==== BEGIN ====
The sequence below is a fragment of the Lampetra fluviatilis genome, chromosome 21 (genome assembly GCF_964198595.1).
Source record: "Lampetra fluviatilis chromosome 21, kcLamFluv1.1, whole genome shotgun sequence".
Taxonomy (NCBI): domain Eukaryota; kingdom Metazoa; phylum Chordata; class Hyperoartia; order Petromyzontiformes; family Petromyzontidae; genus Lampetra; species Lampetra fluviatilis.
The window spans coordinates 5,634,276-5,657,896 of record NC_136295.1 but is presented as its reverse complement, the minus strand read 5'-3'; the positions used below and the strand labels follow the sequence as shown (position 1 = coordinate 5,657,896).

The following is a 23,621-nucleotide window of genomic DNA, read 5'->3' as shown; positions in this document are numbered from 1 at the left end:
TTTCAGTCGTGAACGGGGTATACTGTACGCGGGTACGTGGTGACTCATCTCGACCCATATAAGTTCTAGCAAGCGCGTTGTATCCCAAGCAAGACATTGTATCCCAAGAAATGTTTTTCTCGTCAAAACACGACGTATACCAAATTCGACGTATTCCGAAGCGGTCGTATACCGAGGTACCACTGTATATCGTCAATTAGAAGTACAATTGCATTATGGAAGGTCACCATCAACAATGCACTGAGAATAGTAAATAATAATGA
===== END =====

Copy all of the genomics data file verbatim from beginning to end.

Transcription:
The sequence below is a fragment of the Lampetra fluviatilis genome, chromosome 21 (genome assembly GCF_964198595.1).
Source record: "Lampetra fluviatilis chromosome 21, kcLamFluv1.1, whole genome shotgun sequence".
Taxonomy (NCBI): domain Eukaryota; kingdom Metazoa; phylum Chordata; class Hyperoartia; order Petromyzontiformes; family Petromyzontidae; genus Lampetra; species Lampetra fluviatilis.
The window spans coordinates 5,634,276-5,657,896 of record NC_136295.1 but is presented as its reverse complement, the minus strand read 5'-3'; the positions used below and the strand labels follow the sequence as shown (position 1 = coordinate 5,657,896).

The following is a 23,621-nucleotide window of genomic DNA, read 5'->3' as shown; positions in this document are numbered from 1 at the left end:
TTTCAGTCGTGAACGGGGTATACTGTACGCGGGTACGTGGTGACTCATCTCGACCCATATAAGTTCTAGCAAGCGCGTTGTATCCCAAGCAAGACATTGTATCCCAAGAAATGTTTTTCTCGTCAAAACACGACGTATACCAAATTCGACGTATTCCGAAGCGGTCGTATACCGAGGTACCACTGTATATCGTCAATTAGAAGTACAATTGCATTATGGAAGGTCACCATCAACAATGCACTGAGAATAGTAAATAATAATGA